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State funding denied, Alaska Moose Federation turns to public

Craig Medred
The federation is asking for help from local governments and individual Alaskans, saying its dead moose retrieval program is in jeopardy because its $2.2 million funding request to the Alaska Legislature was denied. Loren Holmes photo

Unable to convince the state Legislature that with a little more state money the Alaska Moose Federation can do better what public volunteers have done for free for decades, the Anchorage-based organization has gone public with an appeal for funds.

The Kenai Peninsula Clarion reports the federation is asking for help from local governments and individual Alaskans because its "well-utilized dead moose retrieval program is in jeopardy after the organization ... was denied its $2.2 million funding request to the Alaska Legislature."

The federation picked up about 150 moose carcasses on the Kenai last year and delivered them to charities. In the past, charities or low-income Alaskans interested in road-kill moose -- which usually provide hundreds of pounds of high-quality meat -- were required to register with Alaska State Troopers, who then put together a call-list of people to summon after accidents involving moose and motor vehicles.

The program wasn't perfect. Volunteers did a lot of work. Troopers said some of them didn't respond on occasion. And there were concerns about the safety of people butchering dead moose along busy roadways, though there were no reports of anyone being seriously injured.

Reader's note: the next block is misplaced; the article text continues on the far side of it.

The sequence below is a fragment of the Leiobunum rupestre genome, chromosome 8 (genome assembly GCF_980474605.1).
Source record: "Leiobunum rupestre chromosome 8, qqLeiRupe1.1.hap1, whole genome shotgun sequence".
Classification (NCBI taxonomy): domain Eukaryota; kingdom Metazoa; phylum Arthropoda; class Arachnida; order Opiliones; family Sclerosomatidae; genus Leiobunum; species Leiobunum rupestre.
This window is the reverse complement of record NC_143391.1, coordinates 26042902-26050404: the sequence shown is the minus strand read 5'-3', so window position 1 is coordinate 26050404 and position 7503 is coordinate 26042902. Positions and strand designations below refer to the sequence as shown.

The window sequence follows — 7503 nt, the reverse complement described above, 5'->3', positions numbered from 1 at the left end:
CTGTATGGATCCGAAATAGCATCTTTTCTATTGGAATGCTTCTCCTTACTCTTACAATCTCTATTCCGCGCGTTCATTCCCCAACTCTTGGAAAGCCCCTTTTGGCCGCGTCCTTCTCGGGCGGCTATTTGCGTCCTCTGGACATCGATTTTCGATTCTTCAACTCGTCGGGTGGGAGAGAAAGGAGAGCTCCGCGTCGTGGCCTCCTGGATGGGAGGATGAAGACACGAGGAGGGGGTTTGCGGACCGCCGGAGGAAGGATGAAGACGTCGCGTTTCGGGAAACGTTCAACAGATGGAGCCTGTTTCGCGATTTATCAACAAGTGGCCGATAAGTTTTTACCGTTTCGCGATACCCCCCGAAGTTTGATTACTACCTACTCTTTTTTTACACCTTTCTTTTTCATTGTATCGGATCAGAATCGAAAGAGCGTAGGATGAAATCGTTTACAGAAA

Given those things, the moose federation convinced the Legislature it would be a good idea to buy the federation a fleet of 13 trucks equipped for moose retrieval to increase the efficiency of operations. The trucks are now largely parked instead of out cruising.

"The organization scaled back their salvage efforts in response to the funding denial," according to the Clarion. "Typically volunteer drivers of moose federation trucks are 'on call' 24 hours a day. Now the trucks remain parked until a driver gets a call from Alaska State Troopers about a moose that needs to be picked up, resulting in a longer response time."

Federation founder and executive director Gary Olson is warning that if funding isn't found by fall, the start of the period in which most collisions between moose and motor vehicles take place, the trucks could be parked for good.

Olson said local communities and individuals are all being asked to help.

"We’re regionalizing the program,” he told the Clarion. “If, say, Fairbanks all of the sudden comes to the aid, Fairbanks is going to (get moose carcass pickup). If Kenai says ‘We’re going ... this is important, we’re going to do it,’ then it’s going to go in Kenai. Money from Kenai is not going to go to Mat-Su and vice versa.”

The organization needs about $130,000 a year to keep its fleet of trucks on the road all the time. Contributions can be made to the Federation via its website.

The federation, which came to the fore during the reign of former Gov. Sarah Palin, was set up as an Alaska non-profit corporation and registered with the Internal Revenue Service as such, but had some struggles with its status as a tax deductible charity.

The latest Internal Revenue Service records, however, indicate contributions to the federation are partially tax deductible. The federation’s tax status is as a foundation.

"The main advantage of a private foundation over a public charity is that the donor, together with family or friends whom the donor selects, can control and directly carry out the foundation’s activities," notes a legal primer on the subject.

Contact Craig Medred at craig(at)alaskadispatch.com